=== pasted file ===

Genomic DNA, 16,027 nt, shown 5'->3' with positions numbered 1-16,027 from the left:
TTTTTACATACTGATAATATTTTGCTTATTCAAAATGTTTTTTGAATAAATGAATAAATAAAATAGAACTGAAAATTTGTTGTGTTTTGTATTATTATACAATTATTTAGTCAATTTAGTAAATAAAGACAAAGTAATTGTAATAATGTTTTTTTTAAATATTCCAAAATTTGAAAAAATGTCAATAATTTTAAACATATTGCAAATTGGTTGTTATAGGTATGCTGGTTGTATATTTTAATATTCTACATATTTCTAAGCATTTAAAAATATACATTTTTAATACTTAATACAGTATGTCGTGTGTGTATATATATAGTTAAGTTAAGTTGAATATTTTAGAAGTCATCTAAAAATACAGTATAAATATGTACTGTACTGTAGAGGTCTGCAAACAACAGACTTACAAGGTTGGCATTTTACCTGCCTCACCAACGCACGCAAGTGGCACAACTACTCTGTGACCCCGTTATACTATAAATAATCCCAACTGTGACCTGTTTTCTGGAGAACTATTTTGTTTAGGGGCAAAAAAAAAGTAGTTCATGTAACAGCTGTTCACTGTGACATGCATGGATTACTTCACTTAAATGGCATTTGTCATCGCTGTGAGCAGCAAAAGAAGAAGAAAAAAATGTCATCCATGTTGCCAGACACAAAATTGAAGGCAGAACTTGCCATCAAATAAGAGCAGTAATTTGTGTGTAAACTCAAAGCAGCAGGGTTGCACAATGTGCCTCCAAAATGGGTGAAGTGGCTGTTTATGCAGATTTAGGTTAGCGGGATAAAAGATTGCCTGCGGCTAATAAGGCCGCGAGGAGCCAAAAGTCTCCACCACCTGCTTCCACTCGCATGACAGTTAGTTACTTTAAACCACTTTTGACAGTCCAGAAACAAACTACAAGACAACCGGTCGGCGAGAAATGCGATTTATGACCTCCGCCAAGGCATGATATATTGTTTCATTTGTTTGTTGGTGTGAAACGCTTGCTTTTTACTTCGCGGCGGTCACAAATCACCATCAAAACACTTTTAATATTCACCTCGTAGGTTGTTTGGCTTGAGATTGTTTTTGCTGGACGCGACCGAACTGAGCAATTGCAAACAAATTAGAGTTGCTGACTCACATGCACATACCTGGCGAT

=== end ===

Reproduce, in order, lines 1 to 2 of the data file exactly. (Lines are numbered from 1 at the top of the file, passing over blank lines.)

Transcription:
Genomic DNA, 16,027 nt, shown 5'->3' with positions numbered 1-16,027 from the left:
TTTTTACATACTGATAATATTTTGCTTATTCAAAATGTTTTTTGAATAAATGAATAAATAAAATAGAACTGAAAATTTGTTGTGTTTTGTATTATTATACAATTATTTAGTCAATTTAGTAAATAAAGACAAAGTAATTGTAATAATGTTTTTTTTAAATATTCCAAAATTTGAAAAAATGTCAATAATTTTAAACATATTGCAAATTGGTTGTTATAGGTATGCTGGTTGTATATTTTAATATTCTACATATTTCTAAGCATTTAAAAATATACATTTTTAATACTTAATACAGTATGTCGTGTGTGTATATATATAGTTAAGTTAAGTTGAATATTTTAGAAGTCATCTAAAAATACAGTATAAATATGTACTGTACTGTAGAGGTCTGCAAACAACAGACTTACAAGGTTGGCATTTTACCTGCCTCACCAACGCACGCAAGTGGCACAACTACTCTGTGACCCCGTTATACTATAAATAATCCCAACTGTGACCTGTTTTCTGGAGAACTATTTTGTTTAGGGGCAAAAAAAAAGTAGTTCATGTAACAGCTGTTCACTGTGACATGCATGGATTACTTCACTTAAATGGCATTTGTCATCGCTGTGAGCAGCAAAAGAAGAAGAAAAAAATGTCATCCATGTTGCCAGACACAAAATTGAAGGCAGAACTTGCCATCAAATAAGAGCAGTAATTTGTGTGTAAACTCAAAGCAGCAGGGTTGCACAATGTGCCTCCAAAATGGGTGAAGTGGCTGTTTATGCAGATTTAGGTTAGCGGGATAAAAGATTGCCTGCGGCTAATAAGGCCGCGAGGAGCCAAAAGTCTCCACCACCTGCTTCCACTCGCATGACAGTTAGTTACTTTAAACCACTTTTGACAGTCCAGAAACAAACTACAAGACAACCGGTCGGCGAGAAATGCGATTTATGACCTCCGCCAAGGCATGATATATTGTTTCATTTGTTTGTTGGTGTGAAACGCTTGCTTTTTACTTCGCGGCGGTCACAAATCACCATCAAAACACTTTTAATATTCACCTCGTAGGTTGTTTGGCTTGAGATTGTTTTTGCTGGACGCGACCGAACTGAGCAATTGCAAACAAATTAGAGTTGCTGACTCACATGCACATACCTGGCGAT